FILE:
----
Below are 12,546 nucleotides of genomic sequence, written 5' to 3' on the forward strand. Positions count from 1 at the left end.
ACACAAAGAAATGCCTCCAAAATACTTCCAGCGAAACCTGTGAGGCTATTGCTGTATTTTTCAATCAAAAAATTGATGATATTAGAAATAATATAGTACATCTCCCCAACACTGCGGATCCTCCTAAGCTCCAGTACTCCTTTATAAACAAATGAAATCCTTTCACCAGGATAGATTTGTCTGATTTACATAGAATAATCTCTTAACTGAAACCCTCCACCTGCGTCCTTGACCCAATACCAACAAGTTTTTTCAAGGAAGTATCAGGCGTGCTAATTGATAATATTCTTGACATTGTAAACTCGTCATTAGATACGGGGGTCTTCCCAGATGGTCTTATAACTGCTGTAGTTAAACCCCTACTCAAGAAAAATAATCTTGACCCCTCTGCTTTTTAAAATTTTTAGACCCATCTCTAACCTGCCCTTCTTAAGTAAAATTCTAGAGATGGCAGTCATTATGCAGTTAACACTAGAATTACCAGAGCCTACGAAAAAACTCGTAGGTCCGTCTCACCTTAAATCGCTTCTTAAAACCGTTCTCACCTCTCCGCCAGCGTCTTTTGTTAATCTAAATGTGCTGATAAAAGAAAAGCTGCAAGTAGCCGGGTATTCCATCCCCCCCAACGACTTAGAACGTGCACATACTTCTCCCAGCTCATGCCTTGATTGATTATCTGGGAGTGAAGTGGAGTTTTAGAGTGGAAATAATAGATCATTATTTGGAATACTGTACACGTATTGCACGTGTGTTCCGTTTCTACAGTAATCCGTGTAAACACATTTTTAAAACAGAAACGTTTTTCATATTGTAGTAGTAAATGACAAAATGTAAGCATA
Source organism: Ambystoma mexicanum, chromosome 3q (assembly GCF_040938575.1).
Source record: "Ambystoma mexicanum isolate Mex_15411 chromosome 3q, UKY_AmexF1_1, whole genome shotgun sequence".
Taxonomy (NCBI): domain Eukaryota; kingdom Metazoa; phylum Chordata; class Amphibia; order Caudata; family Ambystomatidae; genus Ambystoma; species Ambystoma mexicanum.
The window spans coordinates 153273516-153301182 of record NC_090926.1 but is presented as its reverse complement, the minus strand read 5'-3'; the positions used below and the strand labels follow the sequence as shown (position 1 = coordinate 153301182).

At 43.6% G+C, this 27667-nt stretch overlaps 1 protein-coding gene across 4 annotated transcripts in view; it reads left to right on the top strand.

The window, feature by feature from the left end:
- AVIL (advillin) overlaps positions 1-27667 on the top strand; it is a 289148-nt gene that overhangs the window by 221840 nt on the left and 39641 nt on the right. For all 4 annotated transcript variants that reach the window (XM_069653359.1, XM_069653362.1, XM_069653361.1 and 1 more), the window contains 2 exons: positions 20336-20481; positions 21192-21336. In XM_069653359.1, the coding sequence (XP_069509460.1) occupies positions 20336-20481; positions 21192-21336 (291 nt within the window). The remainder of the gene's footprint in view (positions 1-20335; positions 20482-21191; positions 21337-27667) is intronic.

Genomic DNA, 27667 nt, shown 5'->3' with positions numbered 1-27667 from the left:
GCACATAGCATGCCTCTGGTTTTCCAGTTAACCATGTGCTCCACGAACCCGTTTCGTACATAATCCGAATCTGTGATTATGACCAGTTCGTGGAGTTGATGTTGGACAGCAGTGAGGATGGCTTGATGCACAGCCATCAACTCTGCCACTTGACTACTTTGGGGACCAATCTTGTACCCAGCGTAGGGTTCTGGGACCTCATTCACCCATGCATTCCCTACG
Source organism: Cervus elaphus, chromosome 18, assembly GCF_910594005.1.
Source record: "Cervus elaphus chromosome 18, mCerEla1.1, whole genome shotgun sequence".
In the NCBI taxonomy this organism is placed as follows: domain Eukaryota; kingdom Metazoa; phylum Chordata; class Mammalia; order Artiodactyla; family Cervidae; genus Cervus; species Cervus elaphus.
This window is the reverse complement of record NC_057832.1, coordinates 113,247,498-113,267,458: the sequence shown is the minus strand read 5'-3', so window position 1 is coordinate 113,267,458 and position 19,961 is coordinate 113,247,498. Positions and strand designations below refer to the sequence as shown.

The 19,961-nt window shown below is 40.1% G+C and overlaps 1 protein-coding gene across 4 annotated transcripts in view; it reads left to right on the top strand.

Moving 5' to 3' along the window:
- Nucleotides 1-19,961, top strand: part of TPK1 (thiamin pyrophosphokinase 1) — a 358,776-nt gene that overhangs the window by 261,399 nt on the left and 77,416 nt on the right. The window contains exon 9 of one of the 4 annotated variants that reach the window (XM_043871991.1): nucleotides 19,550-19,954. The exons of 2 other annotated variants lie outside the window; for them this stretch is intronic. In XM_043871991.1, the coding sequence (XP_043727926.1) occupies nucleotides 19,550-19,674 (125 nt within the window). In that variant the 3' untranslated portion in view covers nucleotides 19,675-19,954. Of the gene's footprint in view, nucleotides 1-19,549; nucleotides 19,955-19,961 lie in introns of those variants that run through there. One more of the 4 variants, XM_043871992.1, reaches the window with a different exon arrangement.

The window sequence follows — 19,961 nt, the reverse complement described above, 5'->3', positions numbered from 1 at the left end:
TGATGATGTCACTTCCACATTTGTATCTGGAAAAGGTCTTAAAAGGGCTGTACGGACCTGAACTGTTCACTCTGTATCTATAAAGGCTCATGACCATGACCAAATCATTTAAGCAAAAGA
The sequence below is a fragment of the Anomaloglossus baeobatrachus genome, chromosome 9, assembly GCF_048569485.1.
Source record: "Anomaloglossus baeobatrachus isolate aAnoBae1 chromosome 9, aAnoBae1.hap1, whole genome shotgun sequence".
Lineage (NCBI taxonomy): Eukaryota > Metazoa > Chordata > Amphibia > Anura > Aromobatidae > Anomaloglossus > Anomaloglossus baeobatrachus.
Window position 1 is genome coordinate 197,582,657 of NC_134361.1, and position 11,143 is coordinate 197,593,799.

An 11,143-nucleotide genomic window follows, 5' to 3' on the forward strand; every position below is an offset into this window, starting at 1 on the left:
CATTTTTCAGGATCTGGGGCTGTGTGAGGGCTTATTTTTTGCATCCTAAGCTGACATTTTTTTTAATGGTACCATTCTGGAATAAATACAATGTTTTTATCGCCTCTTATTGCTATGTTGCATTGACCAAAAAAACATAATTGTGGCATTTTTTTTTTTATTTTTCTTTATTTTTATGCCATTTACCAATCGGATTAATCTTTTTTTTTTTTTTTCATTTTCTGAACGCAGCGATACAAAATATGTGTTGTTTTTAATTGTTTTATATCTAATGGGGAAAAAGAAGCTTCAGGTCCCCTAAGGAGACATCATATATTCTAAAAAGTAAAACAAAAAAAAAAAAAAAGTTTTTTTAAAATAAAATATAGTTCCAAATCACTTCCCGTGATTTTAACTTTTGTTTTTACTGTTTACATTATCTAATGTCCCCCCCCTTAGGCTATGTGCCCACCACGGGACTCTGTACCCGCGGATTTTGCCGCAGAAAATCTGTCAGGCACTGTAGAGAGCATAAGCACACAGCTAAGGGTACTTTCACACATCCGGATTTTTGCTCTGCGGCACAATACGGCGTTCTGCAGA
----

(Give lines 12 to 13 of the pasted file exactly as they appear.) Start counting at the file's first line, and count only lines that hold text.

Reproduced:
Source organism: Cervus elaphus, chromosome 18, assembly GCF_910594005.1.
Source record: "Cervus elaphus chromosome 18, mCerEla1.1, whole genome shotgun sequence".